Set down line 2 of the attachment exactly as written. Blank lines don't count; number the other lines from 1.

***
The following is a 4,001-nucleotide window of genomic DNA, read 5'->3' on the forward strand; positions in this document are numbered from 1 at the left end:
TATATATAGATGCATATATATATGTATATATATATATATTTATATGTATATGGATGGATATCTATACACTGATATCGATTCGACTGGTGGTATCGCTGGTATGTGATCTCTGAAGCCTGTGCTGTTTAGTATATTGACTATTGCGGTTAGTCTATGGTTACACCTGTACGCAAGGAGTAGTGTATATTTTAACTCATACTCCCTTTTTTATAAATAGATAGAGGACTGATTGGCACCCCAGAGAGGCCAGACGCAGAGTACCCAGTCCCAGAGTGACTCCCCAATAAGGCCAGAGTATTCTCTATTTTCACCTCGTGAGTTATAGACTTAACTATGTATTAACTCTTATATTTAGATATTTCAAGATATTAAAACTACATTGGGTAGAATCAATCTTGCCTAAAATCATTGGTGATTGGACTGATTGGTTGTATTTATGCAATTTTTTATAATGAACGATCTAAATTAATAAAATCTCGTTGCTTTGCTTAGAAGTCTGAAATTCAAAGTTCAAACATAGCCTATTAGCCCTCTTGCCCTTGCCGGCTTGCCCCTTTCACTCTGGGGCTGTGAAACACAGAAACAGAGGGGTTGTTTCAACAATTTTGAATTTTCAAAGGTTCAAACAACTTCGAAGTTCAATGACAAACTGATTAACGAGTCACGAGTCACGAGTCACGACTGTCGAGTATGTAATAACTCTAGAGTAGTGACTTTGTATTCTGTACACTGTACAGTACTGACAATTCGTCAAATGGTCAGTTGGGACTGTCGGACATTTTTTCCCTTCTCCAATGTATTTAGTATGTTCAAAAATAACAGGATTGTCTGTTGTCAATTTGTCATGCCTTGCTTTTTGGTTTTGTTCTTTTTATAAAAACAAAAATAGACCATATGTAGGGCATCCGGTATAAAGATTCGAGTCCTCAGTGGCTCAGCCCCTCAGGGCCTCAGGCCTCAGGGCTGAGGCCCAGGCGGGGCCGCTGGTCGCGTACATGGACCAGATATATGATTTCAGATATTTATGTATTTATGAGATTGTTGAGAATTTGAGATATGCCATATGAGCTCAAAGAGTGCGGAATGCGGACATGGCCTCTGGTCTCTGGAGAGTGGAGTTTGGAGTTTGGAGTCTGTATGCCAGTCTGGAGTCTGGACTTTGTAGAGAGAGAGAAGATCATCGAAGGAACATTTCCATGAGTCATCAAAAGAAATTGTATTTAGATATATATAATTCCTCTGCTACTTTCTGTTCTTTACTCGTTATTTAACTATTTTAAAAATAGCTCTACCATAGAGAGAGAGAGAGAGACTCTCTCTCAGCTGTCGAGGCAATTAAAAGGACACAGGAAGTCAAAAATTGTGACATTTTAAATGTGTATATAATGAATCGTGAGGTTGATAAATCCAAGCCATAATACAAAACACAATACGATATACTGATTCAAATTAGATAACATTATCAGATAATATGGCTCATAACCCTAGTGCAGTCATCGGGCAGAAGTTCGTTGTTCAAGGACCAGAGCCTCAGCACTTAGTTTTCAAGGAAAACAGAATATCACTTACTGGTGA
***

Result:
TATATATAGATGCATATATATATGTATATATATATATATTTATATGTATATGGATGGATATCTATACACTGATATCGATTCGACTGGTGGTATCGCTGGTATGTGATCTCTGAAGCCTGTGCTGTTTAGTATATTGACTATTGCGGTTAGTCTATGGTTACACCTGTACGCAAGGAGTAGTGTATATTTTAACTCATACTCCCTTTTTTATAAATAGATAGAGGACTGATTGGCACCCCAGAGAGGCCAGACGCAGAGTACCCAGTCCCAGAGTGACTCCCCAATAAGGCCAGAGTATTCTCTATTTTCACCTCGTGAGTTATAGACTTAACTATGTATTAACTCTTATATTTAGATATTTCAAGATATTAAAACTACATTGGGTAGAATCAATCTTGCCTAAAATCATTGGTGATTGGACTGATTGGTTGTATTTATGCAATTTTTTATAATGAACGATCTAAATTAATAAAATCTCGTTGCTTTGCTTAGAAGTCTGAAATTCAAAGTTCAAACATAGCCTATTAGCCCTCTTGCCCTTGCCGGCTTGCCCCTTTCACTCTGGGGCTGTGAAACACAGAAACAGAGGGGTTGTTTCAACAATTTTGAATTTTCAAAGGTTCAAACAACTTCGAAGTTCAATGACAAACTGATTAACGAGTCACGAGTCACGAGTCACGACTGTCGAGTATGTAATAACTCTAGAGTAGTGACTTTGTATTCTGTACACTGTACAGTACTGACAATTCGTCAAATGGTCAGTTGGGACTGTCGGACATTTTTTCCCTTCTCCAATGTATTTAGTATGTTCAAAAATAACAGGATTGTCTGTTGTCAATTTGTCATGCCTTGCTTTTTGGTTTTGTTCTTTTTATAAAAACAAAAATAGACCATATGTAGGGCATCCGGTATAAAGATTCGAGTCCTCAGTGGCTCAGCCCCTCAGGGCCTCAGGCCTCAGGGCTGAGGCCCAGGCGGGGCCGCTGGTCGCGTACATGGACCAGATATATGATTTCAGATATTTATGTATTTATGAGATTGTTGAGAATTTGAGATATGCCATATGAGCTCAAAGAGTGCGGAATGCGGACATGGCCTCTGGTCTCTGGAGAGTGGAGTTTGGAGTTTGGAGTCTGTATGCCAGTCTGGAGTCTGGACTTTGTAGAGAGAGAGAAGATCATCGAAGGAACATTTCCATGAGTCATCAAAAGAAATTGTATTTAGATATATATAATTCCTCTGCTACTTTCTGTTCTTTACTCGTTATTTAACTATTTTAAAAATAGCTCTACCATAGAGAGAGAGAGAGAGACTCTCTCTCAGCTGTCGAGGCAATTAAAAGGACACAGGAAGTCAAAAATTGTGACATTTTAAATGTGTATATAATGAATCGTGAGGTTGATAAATCCAAGCCATAATACAAAACACAATACGATATACTGATTCAAATTAGATAACATTATCAGATAATATGGCTCATAACCCTAGTGCAGTCATCGGGCAGAAGTTCGTTGTTCAAGGACCAGAGCCTCAGCACTTAGTTTTCAAGGAAAACAGAATATCACTTACTGGTGA